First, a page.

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Current & Proposed Efforts for Improving African American Homeownership

Rather than narrowing, the gap in homeownership rates by race has grown steadily over the last century. In 1900, the gap between white and Black homeownership was 27.6%, that gap has not improved in the last 121 years with U.S. Census Bureau data from April 2021 showing a 29.6% difference between white and Black homeowners. The difference in median wealth has been attributable almost entirely to homeownership and the passing of resources through inheritance. Shapiro (2006) explains that homeownership acts as a vehicle for savings and for growing capital over the life course: “Homeownership and housing appreciation are the foundation of institutional accumulation. Indeed, for most Americans, home equity represents the largest reservoir of wealth: home wealth accounts for 60% of the total wealth among America’s middle class.”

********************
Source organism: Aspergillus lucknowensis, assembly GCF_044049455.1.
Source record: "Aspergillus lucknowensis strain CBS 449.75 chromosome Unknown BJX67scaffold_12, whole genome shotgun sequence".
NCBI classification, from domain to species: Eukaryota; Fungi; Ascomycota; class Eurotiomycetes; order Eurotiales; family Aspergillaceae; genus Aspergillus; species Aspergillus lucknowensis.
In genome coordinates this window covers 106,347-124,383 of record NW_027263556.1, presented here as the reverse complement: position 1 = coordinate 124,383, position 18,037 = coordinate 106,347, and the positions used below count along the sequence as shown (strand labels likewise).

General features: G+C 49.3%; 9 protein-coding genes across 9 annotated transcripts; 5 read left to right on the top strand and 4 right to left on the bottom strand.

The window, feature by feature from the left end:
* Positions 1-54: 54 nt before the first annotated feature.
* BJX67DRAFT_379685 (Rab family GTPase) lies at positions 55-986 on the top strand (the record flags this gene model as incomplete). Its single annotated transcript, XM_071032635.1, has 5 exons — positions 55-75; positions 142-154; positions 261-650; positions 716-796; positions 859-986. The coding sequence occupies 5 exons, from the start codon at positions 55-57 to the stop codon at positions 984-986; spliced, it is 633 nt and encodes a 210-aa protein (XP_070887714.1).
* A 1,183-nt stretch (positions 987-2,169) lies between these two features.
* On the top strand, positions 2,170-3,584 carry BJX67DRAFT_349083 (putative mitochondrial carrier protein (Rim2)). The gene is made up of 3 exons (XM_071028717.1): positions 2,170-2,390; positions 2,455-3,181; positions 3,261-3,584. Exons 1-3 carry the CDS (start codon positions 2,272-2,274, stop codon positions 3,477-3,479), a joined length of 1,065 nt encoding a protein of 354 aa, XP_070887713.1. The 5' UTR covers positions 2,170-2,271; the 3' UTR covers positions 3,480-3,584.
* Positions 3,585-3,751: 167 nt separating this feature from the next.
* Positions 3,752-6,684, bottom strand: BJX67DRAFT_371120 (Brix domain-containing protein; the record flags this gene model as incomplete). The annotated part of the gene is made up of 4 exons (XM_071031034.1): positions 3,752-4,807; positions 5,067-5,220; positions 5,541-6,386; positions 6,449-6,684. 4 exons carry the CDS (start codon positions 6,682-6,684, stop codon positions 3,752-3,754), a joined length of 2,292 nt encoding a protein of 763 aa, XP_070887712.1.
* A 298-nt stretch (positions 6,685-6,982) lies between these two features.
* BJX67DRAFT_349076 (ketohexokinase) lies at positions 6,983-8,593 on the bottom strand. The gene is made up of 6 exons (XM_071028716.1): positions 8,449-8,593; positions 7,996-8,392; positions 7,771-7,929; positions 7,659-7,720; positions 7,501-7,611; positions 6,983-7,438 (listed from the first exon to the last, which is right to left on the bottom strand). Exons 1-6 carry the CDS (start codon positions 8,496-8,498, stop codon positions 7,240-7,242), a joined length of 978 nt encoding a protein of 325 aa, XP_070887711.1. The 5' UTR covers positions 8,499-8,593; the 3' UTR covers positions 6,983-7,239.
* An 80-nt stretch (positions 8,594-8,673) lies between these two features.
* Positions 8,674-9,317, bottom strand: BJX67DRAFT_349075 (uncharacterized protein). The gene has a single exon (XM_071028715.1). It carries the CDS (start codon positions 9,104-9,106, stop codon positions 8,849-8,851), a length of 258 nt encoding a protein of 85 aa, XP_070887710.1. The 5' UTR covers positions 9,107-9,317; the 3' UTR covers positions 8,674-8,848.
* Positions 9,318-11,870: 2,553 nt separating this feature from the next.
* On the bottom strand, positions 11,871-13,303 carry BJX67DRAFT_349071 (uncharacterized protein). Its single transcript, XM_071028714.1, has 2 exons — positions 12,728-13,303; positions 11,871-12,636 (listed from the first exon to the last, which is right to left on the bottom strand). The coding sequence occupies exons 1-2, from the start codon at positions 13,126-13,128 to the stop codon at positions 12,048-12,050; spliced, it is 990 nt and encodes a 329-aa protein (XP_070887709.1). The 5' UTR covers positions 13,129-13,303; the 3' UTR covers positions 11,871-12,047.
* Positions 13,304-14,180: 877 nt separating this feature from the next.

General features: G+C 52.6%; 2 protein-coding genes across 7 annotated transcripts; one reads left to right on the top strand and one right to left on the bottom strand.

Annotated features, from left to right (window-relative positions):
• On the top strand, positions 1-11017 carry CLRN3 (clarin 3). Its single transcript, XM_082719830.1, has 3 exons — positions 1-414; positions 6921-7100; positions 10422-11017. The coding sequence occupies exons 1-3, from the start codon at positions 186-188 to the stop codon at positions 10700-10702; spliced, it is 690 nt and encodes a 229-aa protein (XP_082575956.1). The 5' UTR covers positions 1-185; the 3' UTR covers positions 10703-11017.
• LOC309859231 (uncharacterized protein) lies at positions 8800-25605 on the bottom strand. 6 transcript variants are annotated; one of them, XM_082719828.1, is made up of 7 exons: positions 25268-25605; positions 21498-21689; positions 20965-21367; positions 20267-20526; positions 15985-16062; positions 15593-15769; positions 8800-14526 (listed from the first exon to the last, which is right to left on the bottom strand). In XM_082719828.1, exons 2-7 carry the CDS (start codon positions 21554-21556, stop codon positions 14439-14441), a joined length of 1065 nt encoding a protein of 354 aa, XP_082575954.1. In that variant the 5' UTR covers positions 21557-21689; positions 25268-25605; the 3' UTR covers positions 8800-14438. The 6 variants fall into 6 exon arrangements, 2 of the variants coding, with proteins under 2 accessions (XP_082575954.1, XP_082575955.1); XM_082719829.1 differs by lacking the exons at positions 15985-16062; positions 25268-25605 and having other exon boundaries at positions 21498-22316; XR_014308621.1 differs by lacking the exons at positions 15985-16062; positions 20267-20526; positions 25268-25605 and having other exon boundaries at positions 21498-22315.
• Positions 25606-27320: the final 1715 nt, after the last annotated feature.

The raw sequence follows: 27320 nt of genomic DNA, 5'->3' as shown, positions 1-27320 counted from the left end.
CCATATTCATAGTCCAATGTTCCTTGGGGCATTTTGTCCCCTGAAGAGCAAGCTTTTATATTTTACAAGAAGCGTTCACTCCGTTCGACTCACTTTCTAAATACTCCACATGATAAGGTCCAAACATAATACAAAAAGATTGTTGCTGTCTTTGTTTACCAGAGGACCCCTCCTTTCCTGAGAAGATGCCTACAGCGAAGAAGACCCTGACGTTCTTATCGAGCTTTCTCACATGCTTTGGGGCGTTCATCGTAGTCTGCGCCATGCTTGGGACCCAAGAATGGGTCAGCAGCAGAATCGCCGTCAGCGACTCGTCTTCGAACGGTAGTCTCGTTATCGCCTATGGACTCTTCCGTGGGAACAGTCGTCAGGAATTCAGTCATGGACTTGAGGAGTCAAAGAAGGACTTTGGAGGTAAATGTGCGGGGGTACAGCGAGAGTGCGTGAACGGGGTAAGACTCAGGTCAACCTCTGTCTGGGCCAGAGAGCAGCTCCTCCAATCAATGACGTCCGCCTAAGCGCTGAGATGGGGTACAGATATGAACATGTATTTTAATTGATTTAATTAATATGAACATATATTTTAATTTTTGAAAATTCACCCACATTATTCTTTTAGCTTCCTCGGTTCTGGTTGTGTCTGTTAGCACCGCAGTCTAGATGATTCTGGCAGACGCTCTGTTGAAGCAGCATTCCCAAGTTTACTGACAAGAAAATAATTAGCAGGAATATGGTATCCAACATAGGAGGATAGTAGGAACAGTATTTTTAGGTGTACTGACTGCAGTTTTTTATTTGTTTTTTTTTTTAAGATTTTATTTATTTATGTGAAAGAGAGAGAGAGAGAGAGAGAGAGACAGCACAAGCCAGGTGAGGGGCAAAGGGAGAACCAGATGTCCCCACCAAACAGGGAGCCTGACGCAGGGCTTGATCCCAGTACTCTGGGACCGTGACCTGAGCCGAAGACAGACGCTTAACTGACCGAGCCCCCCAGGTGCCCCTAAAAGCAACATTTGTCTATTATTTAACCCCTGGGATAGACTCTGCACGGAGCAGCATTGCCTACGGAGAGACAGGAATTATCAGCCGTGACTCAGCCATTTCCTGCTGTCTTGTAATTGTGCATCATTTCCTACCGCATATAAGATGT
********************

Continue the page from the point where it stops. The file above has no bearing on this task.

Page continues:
The Research, Policy, and Impact Center hosted a colloquium on the topic of increasing Black homeownership moderated by Dr. Stephen Sills. Our guest speakers included:

  • Sofia Crisp, Executive Director, Housing Consultants Group.
  • Jung Hyun Choi, Senior Research Associate, Housing Finance Policy Center, Urban Institute.
  • Lauren Lowery, Director, Housing & Community Development, National League of Cities.
  • Joshua Devine, Director of Racial Economic Equity, National Community Reinvestment Coalition.
  • Michael Wallace, Vice President, Business Account Management Solutions, Fannie Mae.
  • Sam Gunter, Executive Director, NC Housing Coalition.

Please watch the recording of this discussion at:

Additional materials: